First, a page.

Anchor Zymaster Series No. 3 Flying Cloud Stout

Brewed by Anchor Brewing Company
San Francisco, California USA
7.5% Foreign Stout | 0 Ratings | Series Seasonal |
Daniel Wheeler’s invention of black “patent” malt in 1817 had made higher-alcohol black beers a relative cinch to make. In the ensuing years, the grain bill for London stouts evolved toward a blend of pale, brown, and black malts, while the Dublin brewers preferred the drier flavors that resulted from using just pale and black malts in the mash. “Some portion of the Irish brewers, and those who rank among the most celebrated,” Tizard asserted, “form their grist of pale and best black malt only.” In this regard, Anchor brewmaster Mark Carpenter’s recipe for our export stout (7.4% ABV) is more Dublin-style than London-style, which helps distinguish this black-as-night brew from our Anchor Porter (5.6% ABV). Our grain bill for Flying Cloud San Francisco Stout includes Maris Otter pale, two black malts, and flaked barley. Goldings hops provides the perfect complement to the dry, dark-chocolately flavors from the malt. And now this export stout, inspired by the stouts shipped around Cape Horn to San Francisco in the 1850s, ships—with delightful irony—to London, allowing our Anchor Brewery to return the 164-year-old favor!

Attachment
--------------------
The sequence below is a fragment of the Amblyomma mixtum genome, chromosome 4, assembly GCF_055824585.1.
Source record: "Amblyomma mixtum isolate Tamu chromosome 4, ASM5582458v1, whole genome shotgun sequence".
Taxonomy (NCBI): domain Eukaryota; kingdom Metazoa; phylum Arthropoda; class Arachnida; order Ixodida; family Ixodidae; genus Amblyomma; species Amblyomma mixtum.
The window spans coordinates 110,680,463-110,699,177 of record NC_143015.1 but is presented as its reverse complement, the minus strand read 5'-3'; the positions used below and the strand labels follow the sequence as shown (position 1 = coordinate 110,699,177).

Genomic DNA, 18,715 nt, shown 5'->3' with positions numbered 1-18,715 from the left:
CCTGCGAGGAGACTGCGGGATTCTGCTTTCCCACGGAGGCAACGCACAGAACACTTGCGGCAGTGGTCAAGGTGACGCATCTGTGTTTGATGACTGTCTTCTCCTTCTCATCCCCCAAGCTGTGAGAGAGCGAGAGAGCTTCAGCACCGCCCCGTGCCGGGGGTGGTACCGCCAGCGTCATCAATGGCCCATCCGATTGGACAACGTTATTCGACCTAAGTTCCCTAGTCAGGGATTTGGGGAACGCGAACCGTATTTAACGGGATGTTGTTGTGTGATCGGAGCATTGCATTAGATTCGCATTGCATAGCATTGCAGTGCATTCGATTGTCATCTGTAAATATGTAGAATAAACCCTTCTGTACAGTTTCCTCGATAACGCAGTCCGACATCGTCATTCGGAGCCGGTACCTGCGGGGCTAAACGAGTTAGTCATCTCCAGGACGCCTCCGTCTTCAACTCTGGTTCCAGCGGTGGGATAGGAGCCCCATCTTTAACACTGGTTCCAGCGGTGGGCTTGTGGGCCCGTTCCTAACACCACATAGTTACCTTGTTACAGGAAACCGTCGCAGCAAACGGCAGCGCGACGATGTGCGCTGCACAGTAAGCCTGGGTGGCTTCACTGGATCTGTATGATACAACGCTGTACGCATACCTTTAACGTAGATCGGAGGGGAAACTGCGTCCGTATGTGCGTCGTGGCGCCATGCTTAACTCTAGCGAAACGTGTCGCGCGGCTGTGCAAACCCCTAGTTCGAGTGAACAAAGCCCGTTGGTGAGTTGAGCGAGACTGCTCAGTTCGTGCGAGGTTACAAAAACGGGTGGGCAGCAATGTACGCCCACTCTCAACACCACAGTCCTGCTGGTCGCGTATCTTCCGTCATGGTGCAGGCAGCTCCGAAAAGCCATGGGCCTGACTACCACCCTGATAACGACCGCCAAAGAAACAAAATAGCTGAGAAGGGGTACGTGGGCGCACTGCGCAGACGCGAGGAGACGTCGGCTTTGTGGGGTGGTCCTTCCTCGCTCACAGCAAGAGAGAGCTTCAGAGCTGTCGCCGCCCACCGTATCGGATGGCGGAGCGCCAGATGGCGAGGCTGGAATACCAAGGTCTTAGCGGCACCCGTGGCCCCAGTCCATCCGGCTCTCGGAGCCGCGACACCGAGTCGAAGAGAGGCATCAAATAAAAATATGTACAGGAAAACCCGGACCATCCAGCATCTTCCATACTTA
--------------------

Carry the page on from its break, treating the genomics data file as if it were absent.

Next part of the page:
Aroma
1
2
3
4
5
6
7
8
9
10
Appearance  
1
2
3
4
5
Taste
1
2
3
4
5
6
7
8
9
10
Palate
1
2
3
4
5
Overall
1
2
3
4
5
6
7
8
9
10
11
12
13
14
15
16
17
18
19
20
TOTAL SCORE   
Comments


Beer Rating Assistance


Aroma is one of beer's most complex features. Aroma is propelled by lively CO2 and dampened by pillowy heads - especially nitrogen foam.

Malt
caramel bread hay cereal chocolate coffee nuts toast roasty

Hops
resin floral grass spruce citrus herbs

Yeast/Bacteria
dough barnyard cheese basement aromas leather earthy leaves

Other
alcohol banana bubblegum butterscotch clove cooked vegetables cough drop ginger licorice raisin rotten eggs soy sauce skunky smoke vanilla woody
Appearance is how a beer appeals to the eye and includes notes on color, the liquid's visual texture and the head -- the beer's foam top.

Color
pale golden amber orange red brown black

Liquid
clear hazy cloudy sparkling

Head
rocky frothy minimal white tan brown
Taste is what can be appreciated with the tongue. It's easy to mistake aromas for tastes -- the tongue only senses sweet, bitter, sour, salt and umami.

Sweet
light medium heavy

Bitter
light medium heavy

Sour
light medium heavy

Other
salty umami
The palate includes touch sensations on the lips, tongue, gums and roof of the mouth.

Body
light medium full

Texture
thin oily creamy sticky slick thick

Carbonation
fizzy lively average soft flat

Finish
astringent bitter abrupt long

Click the descriptors above to add them to your comments.